We know it stems from insecurity. We know this because we’ve (probably) been on both sides. And in terms of tossing around casual comments about the way someone looks or how they should look like “a real woman” or how they should “eat a sandwich” or how they should “wear flattering clothing,” those are usually said in times of feeling the most shitty ourselves. Because, obviously, it’s the age-old cycle: we feel shitty, so we need to make other people feel shitty, too.
Ultimately, we are the only people who can stop the shittiness. And unlike a lot of systemic things, we can stop the shittiness by simply choosing to stop saying shitty things. Maybe instead of commenting on somebody’s size, we ask ourselves (mentally, because this might look weird at the mall) why we’re saying it to begin with. Why it’s a trigger. Who cares what size somebody is? Seriously, why is it our business? WHY DO WE CARE? How does it affect us? IT DOESN’T. They are simply living their lives, and we have been conditioned to look at them and say, “Oh here is my opinion on their physique.”
Gross. Nope. No. We are better than that. We are smarter than that. And we all know how damaging shaming can be, and we can decide to just quit it. We all feel bad about ourselves, and do you know why? (Yes.) Because through media messages and other people, we have been shamed. So then to feel better, we shame. And there is just so much shaming, you have to wonder whether or not we’re paying attention to anything else we’re interested in because we’re basically shaming 24/7. KEEP YOUR EYES ON THE PROVERBIAL ROAD. The people who cause traffic by looking around when they can be driving are the people we curse the loudest. So let’s not be them! Let’s be the other people who commit to the simple mantra that we are more than what we look like. And who cares what size somebody else is.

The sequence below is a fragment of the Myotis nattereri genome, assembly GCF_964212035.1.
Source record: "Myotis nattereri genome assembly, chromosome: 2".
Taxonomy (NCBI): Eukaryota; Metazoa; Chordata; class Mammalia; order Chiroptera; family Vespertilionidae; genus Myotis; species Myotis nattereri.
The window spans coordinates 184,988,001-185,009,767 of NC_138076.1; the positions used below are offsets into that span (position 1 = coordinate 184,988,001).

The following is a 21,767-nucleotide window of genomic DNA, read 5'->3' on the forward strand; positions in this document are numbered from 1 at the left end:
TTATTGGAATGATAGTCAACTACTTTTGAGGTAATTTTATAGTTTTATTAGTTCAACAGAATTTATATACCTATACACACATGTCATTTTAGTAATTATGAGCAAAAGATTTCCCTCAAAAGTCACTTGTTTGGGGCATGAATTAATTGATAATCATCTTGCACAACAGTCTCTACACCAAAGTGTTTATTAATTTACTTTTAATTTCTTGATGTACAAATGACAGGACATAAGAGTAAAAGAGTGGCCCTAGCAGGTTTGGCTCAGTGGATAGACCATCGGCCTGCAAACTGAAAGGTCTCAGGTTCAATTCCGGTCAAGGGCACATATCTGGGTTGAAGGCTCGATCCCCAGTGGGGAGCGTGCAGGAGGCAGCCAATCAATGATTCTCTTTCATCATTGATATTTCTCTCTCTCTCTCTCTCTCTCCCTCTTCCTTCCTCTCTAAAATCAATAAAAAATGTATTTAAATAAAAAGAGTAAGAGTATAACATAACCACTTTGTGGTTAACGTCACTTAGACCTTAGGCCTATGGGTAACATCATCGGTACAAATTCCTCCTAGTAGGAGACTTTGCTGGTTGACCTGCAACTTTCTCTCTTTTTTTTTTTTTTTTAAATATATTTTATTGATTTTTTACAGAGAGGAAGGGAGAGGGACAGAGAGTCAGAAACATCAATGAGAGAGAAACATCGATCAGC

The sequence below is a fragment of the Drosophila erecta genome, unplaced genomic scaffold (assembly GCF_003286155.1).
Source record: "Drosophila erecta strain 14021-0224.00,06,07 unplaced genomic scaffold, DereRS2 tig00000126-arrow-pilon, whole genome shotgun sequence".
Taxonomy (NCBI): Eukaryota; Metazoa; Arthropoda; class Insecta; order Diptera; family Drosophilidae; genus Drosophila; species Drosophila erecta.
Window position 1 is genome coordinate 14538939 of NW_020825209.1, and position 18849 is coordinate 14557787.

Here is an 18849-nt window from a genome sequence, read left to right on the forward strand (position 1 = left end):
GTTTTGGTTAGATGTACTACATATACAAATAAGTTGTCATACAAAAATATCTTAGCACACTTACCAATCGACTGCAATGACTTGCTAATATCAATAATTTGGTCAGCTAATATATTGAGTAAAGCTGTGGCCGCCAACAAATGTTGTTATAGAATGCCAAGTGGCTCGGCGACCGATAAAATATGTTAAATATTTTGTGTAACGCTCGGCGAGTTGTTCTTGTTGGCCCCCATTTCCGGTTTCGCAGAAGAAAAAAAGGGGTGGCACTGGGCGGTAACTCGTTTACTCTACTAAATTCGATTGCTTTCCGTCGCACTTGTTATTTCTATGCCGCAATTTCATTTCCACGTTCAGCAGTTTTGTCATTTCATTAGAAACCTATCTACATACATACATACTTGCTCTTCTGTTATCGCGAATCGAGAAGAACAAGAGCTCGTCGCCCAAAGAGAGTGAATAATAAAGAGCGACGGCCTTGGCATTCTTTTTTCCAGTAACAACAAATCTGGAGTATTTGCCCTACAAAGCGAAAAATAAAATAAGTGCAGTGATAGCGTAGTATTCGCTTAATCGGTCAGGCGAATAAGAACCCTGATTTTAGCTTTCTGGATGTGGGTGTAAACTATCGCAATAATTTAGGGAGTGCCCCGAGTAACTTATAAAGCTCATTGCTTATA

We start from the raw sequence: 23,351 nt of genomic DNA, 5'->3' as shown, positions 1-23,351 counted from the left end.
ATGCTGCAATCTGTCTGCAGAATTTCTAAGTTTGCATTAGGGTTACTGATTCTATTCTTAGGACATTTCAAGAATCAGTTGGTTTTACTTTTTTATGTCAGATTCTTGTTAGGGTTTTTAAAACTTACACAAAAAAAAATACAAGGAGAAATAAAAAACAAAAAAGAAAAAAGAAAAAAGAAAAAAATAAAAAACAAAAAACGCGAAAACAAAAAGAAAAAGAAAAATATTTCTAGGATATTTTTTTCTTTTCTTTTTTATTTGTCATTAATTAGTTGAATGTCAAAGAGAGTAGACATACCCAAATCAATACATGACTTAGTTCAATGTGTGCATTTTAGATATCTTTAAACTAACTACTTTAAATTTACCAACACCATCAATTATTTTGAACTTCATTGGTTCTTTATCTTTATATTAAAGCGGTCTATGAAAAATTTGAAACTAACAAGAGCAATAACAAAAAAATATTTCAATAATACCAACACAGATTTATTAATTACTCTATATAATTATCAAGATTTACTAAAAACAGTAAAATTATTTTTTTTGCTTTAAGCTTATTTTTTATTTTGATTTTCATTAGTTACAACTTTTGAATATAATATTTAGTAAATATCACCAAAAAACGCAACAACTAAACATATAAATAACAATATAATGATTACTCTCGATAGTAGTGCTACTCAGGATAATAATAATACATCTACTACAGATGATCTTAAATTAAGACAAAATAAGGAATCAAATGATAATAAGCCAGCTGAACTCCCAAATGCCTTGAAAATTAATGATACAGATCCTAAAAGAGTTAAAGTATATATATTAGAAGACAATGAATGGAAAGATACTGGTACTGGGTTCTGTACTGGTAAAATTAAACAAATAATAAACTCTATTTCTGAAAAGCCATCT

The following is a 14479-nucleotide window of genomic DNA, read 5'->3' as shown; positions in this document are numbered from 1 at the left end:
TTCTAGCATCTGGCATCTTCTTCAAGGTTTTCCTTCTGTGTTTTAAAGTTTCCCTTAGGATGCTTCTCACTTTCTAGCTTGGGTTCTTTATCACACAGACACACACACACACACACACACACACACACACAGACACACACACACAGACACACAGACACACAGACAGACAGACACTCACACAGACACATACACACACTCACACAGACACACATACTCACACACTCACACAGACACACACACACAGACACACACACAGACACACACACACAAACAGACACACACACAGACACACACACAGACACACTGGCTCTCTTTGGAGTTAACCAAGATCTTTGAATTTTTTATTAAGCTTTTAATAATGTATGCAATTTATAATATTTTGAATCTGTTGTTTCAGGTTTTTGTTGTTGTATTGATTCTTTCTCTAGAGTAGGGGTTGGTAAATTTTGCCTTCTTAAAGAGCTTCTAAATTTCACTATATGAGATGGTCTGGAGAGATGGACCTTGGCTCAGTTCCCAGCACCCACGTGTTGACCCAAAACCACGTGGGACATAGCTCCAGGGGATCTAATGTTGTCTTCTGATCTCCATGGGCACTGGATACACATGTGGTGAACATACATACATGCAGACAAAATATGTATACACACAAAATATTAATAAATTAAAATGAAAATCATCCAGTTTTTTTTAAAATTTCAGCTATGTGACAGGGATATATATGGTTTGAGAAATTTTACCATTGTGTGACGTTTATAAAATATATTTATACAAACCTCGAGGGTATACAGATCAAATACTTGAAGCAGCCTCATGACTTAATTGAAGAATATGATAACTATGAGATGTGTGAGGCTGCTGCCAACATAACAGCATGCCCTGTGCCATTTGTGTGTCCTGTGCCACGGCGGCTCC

It’s been six years since that terrible food-less summer, and ten since I began my infamous dance with food, and it’s taken me a very long time to actually — actually — be happy with what I look like. (I wrote about this last summer, but even then, I remember mentally struggling.) Yes, I have shit days. Yes, I have good days. And by all medical standards I’m healthy. But who gives a fuck? I’m telling you, because I like you, and I’m writing this. But in reality, my size doesn’t affect you, just like your size doesn’t affect me. We’re too smart to throw digs at people simply because we have something to say about how they look.
I look how I look. You look how you look. They look how they look. And there are about 25925825 other things we can focus on over shaming me, them, or you about size, shape, or weight. You know, like putting an end to body shaming to begin with. Because that is something much better than a one-liner about sandwiches or how so-and-so has let herself go.
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- hellokaren said: THANK YOU. I mean I’ve decided to lose weight mainly because I want to feel more comfortable wearing what I want to wear, but a small part of me feels the very real pressure from society to always want to be thinner. It’s how we’re conditioned :(